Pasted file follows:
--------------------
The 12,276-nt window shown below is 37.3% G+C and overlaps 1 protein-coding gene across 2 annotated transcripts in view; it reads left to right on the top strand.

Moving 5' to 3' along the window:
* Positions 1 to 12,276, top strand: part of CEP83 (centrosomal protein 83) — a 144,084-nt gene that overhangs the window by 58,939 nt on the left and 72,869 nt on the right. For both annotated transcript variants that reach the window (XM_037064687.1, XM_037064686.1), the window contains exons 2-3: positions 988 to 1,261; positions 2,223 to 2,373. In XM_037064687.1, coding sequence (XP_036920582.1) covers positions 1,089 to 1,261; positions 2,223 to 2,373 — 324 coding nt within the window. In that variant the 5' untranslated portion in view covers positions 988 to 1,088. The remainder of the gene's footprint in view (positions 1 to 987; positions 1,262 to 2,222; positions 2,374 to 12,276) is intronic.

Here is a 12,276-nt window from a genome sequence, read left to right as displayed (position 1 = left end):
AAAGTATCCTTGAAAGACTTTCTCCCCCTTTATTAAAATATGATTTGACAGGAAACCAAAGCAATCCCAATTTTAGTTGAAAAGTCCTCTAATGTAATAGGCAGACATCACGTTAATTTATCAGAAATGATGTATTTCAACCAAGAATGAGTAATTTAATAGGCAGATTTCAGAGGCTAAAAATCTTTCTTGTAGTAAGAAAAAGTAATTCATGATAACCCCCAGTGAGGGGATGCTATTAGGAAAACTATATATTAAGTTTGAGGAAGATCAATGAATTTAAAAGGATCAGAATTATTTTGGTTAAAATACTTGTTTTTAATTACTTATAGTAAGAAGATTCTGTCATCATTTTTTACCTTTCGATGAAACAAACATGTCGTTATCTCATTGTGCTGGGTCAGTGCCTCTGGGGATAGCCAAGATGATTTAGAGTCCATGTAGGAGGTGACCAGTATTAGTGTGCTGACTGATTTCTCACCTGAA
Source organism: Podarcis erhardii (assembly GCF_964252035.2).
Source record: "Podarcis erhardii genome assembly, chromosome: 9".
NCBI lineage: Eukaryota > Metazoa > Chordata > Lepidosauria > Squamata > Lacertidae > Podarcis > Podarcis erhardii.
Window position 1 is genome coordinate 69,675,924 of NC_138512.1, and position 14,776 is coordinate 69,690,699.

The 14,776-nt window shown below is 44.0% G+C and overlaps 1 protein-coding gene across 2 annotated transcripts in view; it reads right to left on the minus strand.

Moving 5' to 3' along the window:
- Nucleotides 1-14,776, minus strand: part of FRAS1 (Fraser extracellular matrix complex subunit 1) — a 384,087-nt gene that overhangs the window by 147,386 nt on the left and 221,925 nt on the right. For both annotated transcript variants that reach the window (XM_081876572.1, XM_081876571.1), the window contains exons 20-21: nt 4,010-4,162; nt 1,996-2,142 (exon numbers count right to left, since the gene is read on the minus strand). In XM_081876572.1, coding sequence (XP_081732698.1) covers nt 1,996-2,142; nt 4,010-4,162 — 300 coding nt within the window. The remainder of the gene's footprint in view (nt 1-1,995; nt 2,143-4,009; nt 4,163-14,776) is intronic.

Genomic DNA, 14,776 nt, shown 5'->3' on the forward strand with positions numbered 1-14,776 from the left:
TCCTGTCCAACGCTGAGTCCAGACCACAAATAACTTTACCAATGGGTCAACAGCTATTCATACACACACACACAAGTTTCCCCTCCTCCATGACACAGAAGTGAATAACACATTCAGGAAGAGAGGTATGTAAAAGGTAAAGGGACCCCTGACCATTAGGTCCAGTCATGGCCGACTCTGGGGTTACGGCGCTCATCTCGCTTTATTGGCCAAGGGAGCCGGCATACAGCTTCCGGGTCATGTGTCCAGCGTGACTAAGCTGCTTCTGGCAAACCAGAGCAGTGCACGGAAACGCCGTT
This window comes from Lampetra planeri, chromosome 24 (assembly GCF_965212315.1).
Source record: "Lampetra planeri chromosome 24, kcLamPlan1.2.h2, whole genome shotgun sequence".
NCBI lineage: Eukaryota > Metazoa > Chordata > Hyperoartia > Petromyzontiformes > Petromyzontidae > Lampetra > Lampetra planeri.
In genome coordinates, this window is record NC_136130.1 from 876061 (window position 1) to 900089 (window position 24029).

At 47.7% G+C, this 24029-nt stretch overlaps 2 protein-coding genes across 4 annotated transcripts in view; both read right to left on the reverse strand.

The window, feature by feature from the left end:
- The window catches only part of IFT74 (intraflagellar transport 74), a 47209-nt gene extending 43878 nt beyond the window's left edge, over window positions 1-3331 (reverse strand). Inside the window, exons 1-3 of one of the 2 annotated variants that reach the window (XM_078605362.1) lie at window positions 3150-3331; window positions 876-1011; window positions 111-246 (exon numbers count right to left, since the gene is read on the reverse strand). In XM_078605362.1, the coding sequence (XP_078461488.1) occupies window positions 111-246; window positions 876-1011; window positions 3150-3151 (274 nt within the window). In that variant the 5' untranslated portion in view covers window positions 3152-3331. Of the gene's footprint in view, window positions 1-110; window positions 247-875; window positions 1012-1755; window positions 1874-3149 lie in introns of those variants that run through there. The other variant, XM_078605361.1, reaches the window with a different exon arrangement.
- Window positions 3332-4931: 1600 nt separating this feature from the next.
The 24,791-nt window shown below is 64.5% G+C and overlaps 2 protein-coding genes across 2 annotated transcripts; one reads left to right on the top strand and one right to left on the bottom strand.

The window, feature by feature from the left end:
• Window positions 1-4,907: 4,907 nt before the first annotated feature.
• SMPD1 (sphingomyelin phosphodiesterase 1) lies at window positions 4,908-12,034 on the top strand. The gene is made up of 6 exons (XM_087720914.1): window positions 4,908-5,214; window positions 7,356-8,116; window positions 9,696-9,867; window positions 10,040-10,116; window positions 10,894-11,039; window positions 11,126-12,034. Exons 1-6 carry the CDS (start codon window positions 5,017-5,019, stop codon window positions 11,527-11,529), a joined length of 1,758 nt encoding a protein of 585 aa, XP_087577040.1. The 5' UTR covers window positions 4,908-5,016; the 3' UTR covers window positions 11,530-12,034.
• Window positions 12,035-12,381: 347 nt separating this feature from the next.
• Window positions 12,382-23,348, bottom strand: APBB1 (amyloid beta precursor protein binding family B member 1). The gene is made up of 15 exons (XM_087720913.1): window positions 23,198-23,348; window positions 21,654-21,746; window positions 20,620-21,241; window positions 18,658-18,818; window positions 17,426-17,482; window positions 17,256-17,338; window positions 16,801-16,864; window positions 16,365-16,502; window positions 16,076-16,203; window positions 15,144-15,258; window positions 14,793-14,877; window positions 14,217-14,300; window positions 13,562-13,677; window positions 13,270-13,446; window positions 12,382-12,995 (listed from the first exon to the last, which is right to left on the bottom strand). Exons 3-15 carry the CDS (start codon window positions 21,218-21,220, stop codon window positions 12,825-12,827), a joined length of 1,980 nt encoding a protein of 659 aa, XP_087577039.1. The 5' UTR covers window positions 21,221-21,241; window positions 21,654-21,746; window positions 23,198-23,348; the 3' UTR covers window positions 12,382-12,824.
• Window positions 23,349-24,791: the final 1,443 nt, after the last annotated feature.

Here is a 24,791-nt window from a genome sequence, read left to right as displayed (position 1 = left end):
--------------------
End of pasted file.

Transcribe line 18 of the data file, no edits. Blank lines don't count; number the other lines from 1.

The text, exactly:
In genome coordinates, this window is record NC_136130.1 from 876061 (window position 1) to 900089 (window position 24029).